What’s to stop God from looking at you and your life and deciding that the Cross is no longer sufficient to cover your sins?

It’s true that Jesus saves us. It’s true that his death and resurrection reconcile God’s creation. It’s true that through him our sins are both exposed and forgiven once and for all, but that’s not why he comes.

That’s not why he comes because the even deeper mystery is that he would’ve come anyway.

Because he was always going to come.

 

lightstock_59323_small_user_2741517Every year during Advent we let our confirmation students loose through the church building to take an informal poll.

The question we give the confirmands is the same every year:

Why did Jesus come to earth?

In other words, why Christmas?

About 15% always respond that Jesus comes to teach us how to love one another and help the needy (I suppose those are the liberals).

Without fail, a reliable 85% answer, in so many words, that Jesus comes to forgive us for our sins.

That Jesus is born to die.

Every year the questions are the same and, remarkably, every year so are the answers. The needle doesn’t move at all.

More than 3/4 answer, year in and year out:

that Jesus comes

in order to die.

And the problem with that answer is…it’s wrong.

It’s wrong.

We lament the commercialization of Christmas. We kvetch about the war on Christmas. We talk about how Jesus is the reason for the season.

But it’s not clear to me that we’re at all clear on what the reason for Jesus is.

The more time I spend at bedsides and gravesides, the more I hear confessions and listen to struggles, the more people share of their faith and their fears, the more kids ask me questions, the more I’m convinced that the question ‘Why does Jesus come?’ is the most important question we can ask.

And so I thought what better way to anticipate Christmas- what the Book of Worship calls the ‘Feast of the Incarnation-‘ than with a series of posts on the logical necessity of the incarnation irrespective of the Fall.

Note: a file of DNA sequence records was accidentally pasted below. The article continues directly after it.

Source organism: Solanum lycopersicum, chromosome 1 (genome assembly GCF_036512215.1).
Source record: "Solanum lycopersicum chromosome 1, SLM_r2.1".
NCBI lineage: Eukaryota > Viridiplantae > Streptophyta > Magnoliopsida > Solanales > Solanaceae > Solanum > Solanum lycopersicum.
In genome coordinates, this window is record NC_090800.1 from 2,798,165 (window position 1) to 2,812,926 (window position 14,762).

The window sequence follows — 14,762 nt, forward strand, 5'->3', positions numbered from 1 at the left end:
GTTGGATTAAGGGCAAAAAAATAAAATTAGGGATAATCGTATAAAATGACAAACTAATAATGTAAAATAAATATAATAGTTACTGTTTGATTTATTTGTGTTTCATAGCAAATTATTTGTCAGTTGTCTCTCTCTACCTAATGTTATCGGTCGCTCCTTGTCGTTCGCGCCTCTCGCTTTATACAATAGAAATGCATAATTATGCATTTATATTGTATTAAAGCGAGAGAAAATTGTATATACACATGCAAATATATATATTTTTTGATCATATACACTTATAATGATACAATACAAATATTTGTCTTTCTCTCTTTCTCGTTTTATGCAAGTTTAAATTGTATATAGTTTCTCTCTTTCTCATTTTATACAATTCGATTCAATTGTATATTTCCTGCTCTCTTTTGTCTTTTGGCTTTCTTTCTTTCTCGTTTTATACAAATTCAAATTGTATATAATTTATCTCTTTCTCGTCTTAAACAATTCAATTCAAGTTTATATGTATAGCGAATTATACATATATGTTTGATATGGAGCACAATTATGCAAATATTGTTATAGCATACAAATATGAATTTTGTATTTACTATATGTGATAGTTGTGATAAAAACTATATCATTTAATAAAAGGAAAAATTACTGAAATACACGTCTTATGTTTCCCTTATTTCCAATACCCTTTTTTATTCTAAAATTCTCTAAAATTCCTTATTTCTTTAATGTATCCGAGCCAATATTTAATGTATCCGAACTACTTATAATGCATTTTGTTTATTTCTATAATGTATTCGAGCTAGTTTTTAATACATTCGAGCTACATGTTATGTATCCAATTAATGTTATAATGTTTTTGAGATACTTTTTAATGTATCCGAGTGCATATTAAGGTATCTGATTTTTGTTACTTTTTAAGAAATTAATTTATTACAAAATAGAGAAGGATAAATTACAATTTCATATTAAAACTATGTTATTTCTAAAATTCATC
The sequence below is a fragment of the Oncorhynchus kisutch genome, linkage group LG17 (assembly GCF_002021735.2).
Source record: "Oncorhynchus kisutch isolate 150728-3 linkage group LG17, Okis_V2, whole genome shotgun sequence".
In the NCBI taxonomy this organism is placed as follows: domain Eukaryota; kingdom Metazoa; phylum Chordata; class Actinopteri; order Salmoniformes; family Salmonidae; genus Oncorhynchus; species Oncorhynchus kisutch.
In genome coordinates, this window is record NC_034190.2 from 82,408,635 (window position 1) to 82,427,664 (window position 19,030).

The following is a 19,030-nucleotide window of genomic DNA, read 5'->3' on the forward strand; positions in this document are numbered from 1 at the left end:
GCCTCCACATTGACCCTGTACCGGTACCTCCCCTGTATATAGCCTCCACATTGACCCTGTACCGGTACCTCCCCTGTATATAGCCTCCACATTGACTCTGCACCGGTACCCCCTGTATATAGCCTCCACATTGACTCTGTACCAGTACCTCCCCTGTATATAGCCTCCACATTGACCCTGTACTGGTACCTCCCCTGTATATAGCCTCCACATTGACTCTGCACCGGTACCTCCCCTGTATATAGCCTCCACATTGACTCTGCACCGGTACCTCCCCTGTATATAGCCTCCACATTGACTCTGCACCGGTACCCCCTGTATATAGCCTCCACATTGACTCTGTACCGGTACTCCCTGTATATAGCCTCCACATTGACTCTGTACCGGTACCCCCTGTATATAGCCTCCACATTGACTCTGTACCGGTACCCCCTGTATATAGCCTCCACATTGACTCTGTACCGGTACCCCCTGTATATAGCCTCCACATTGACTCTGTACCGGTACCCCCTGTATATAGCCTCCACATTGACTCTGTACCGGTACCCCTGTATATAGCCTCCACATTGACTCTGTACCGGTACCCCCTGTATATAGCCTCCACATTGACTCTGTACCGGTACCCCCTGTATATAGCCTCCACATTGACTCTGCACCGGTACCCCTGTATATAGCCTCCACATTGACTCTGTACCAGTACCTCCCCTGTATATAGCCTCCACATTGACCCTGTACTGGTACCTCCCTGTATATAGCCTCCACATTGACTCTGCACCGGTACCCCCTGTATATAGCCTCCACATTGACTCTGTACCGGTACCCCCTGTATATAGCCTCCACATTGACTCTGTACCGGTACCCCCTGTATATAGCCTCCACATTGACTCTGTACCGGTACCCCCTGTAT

That if Adam had never sinned God still would have taken flesh in Mary’s womb. Or someone like her.

That Joseph (or someone like him) still would’ve laid God in a manger even if God had not needed to die for our sin.

That Jesus still would’ve donned golden fleece diapers even if he hadn’t needed to bear our iniquity.

Before you think I sound heretical, keep in mind this series will just shamelessly mine the thoughts of saints and church fathers like Maximus the Confessor, Duns Scotus, Gregory of Nyssa, Nicholas of Cusa, Bonaventura, Thomas Aquinas and, yes, Herr Dr. Karl Barth. 

#10 Reason Why Christmas Doesn’t Need the Cross:

The Finite Doesn’t Determine the Infinite

img26064The problem in thinking, as most do, that Jesus comes to forgive our sins, the problem in suggesting that he’s born to die, is that it makes Christmas determined by us.

It makes the incarnation contingent on us:

on our sin

on the Fall

on Adam and Eve’s disobedience.

Instead of something that flows from God’s abundance, the incarnation is something provoked by our weakness. Like a parent reacting desperately reacting to a child’s temper tantrum- but a God of perfect love and apatheia (look it up) by definition doesn’t REACT.

When we think that Jesus comes to die, instead of a gift God gives out of joy for us, the incarnation is the outworking of God’s frustration and disappointment in us.

Like a parent giving their prodigal child one last chance.

But ask any parent of a prodigal child (or just watch The Super Nanny): it’s most often the child, not the parent, who’s in control.

I know most of think Jesus comes to die, that the occasion of this holiday is occasioned by our sin, but then Christmas isn’t something God freely does of his love and grace.

It’s something God’s compelled to do because of our plight.

It’s something God has to do to rescue us from Sin.

But by definition God- as in the only pure Being whose existence is absolutely necessary, making all else contingent through and through- doesn’t have to do anything.